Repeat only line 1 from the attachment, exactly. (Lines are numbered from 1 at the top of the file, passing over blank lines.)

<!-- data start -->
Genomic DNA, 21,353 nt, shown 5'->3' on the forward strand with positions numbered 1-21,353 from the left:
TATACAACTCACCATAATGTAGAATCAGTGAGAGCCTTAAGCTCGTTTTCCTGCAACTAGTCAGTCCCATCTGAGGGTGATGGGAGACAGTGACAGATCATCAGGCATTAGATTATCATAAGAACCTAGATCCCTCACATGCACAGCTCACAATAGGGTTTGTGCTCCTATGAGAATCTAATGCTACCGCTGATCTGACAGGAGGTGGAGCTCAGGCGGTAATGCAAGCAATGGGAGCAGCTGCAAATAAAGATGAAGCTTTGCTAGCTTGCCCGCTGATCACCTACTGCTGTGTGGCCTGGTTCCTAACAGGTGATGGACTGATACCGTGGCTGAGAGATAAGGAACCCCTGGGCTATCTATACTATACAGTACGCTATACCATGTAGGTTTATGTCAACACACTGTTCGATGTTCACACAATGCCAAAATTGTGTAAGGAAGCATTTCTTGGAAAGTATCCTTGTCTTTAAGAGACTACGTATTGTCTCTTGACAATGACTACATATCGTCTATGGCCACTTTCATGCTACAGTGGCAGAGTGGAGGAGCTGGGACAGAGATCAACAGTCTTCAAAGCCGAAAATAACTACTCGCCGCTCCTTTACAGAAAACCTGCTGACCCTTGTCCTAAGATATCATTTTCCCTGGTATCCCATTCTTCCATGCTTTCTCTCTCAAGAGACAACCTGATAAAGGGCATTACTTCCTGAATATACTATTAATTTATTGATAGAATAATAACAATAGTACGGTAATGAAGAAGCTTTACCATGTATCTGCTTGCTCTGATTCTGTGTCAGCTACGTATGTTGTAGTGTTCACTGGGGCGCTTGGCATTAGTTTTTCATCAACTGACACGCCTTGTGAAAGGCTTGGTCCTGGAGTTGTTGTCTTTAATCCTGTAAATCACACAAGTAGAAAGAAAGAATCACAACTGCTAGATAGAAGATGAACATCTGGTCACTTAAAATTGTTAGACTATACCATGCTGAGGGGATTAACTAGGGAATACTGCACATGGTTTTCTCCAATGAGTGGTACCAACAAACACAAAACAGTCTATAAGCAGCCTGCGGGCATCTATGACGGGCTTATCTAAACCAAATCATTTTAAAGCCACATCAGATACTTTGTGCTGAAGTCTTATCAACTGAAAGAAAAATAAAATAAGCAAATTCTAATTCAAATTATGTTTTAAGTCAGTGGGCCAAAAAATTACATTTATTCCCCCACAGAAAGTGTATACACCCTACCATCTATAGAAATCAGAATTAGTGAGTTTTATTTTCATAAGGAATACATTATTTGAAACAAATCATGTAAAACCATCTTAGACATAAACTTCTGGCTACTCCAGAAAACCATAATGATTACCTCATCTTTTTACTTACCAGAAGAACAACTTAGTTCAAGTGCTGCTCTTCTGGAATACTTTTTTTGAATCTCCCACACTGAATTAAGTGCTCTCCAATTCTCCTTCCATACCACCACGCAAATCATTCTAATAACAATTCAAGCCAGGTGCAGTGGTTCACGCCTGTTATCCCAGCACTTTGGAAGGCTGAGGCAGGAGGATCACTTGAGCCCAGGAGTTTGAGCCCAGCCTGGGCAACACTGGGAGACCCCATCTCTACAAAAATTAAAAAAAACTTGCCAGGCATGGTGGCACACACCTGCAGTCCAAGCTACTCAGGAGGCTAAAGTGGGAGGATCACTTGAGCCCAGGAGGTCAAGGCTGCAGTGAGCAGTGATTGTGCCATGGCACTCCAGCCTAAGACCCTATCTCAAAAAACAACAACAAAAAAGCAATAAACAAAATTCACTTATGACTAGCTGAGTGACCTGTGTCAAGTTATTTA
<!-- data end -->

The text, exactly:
Genomic DNA, 21,353 nt, shown 5'->3' on the forward strand with positions numbered 1-21,353 from the left: